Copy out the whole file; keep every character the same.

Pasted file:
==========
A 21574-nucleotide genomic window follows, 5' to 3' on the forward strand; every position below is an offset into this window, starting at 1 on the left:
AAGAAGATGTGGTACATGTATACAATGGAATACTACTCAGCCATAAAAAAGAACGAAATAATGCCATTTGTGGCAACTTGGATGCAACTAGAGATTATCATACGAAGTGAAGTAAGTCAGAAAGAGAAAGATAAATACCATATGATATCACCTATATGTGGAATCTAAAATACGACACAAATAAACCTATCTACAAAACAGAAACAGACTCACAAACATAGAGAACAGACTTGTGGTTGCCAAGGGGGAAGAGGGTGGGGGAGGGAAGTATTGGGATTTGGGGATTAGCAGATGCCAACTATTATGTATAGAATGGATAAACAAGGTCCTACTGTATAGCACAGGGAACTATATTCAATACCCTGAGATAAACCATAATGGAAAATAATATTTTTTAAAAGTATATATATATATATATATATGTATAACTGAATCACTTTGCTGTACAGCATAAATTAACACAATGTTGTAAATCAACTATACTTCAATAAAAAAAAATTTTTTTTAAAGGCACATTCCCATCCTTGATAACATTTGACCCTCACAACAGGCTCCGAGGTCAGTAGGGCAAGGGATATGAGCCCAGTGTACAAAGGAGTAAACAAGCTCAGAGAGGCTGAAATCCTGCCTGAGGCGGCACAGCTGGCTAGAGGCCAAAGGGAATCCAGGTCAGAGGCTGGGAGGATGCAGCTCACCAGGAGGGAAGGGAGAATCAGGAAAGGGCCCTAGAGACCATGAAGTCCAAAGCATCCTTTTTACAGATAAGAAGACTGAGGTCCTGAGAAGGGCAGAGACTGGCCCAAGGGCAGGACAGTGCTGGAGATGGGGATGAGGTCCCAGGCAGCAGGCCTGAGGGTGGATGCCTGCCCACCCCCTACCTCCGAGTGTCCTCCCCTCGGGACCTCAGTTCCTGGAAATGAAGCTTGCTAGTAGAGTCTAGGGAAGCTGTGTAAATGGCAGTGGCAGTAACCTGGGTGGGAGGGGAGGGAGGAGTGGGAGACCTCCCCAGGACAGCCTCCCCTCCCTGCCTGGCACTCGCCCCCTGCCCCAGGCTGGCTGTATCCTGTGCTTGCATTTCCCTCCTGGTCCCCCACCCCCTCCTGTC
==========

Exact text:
A 21574-nucleotide genomic window follows, 5' to 3' on the forward strand; every position below is an offset into this window, starting at 1 on the left:
AAGAAGATGTGGTACATGTATACAATGGAATACTACTCAGCCATAAAAAAGAACGAAATAATGCCATTTGTGGCAACTTGGATGCAACTAGAGATTATCATACGAAGTGAAGTAAGTCAGAAAGAGAAAGATAAATACCATATGATATCACCTATATGTGGAATCTAAAATACGACACAAATAAACCTATCTACAAAACAGAAACAGACTCACAAACATAGAGAACAGACTTGTGGTTGCCAAGGGGGAAGAGGGTGGGGGAGGGAAGTATTGGGATTTGGGGATTAGCAGATGCCAACTATTATGTATAGAATGGATAAACAAGGTCCTACTGTATAGCACAGGGAACTATATTCAATACCCTGAGATAAACCATAATGGAAAATAATATTTTTTAAAAGTATATATATATATATATATATGTATAACTGAATCACTTTGCTGTACAGCATAAATTAACACAATGTTGTAAATCAACTATACTTCAATAAAAAAAAATTTTTTTTAAAGGCACATTCCCATCCTTGATAACATTTGACCCTCACAACAGGCTCCGAGGTCAGTAGGGCAAGGGATATGAGCCCAGTGTACAAAGGAGTAAACAAGCTCAGAGAGGCTGAAATCCTGCCTGAGGCGGCACAGCTGGCTAGAGGCCAAAGGGAATCCAGGTCAGAGGCTGGGAGGATGCAGCTCACCAGGAGGGAAGGGAGAATCAGGAAAGGGCCCTAGAGACCATGAAGTCCAAAGCATCCTTTTTACAGATAAGAAGACTGAGGTCCTGAGAAGGGCAGAGACTGGCCCAAGGGCAGGACAGTGCTGGAGATGGGGATGAGGTCCCAGGCAGCAGGCCTGAGGGTGGATGCCTGCCCACCCCCTACCTCCGAGTGTCCTCCCCTCGGGACCTCAGTTCCTGGAAATGAAGCTTGCTAGTAGAGTCTAGGGAAGCTGTGTAAATGGCAGTGGCAGTAACCTGGGTGGGAGGGGAGGGAGGAGTGGGAGACCTCCCCAGGACAGCCTCCCCTCCCTGCCTGGCACTCGCCCCCTGCCCCAGGCTGGCTGTATCCTGTGCTTGCATTTCCCTCCTGGTCCCCCACCCCCTCCTGTC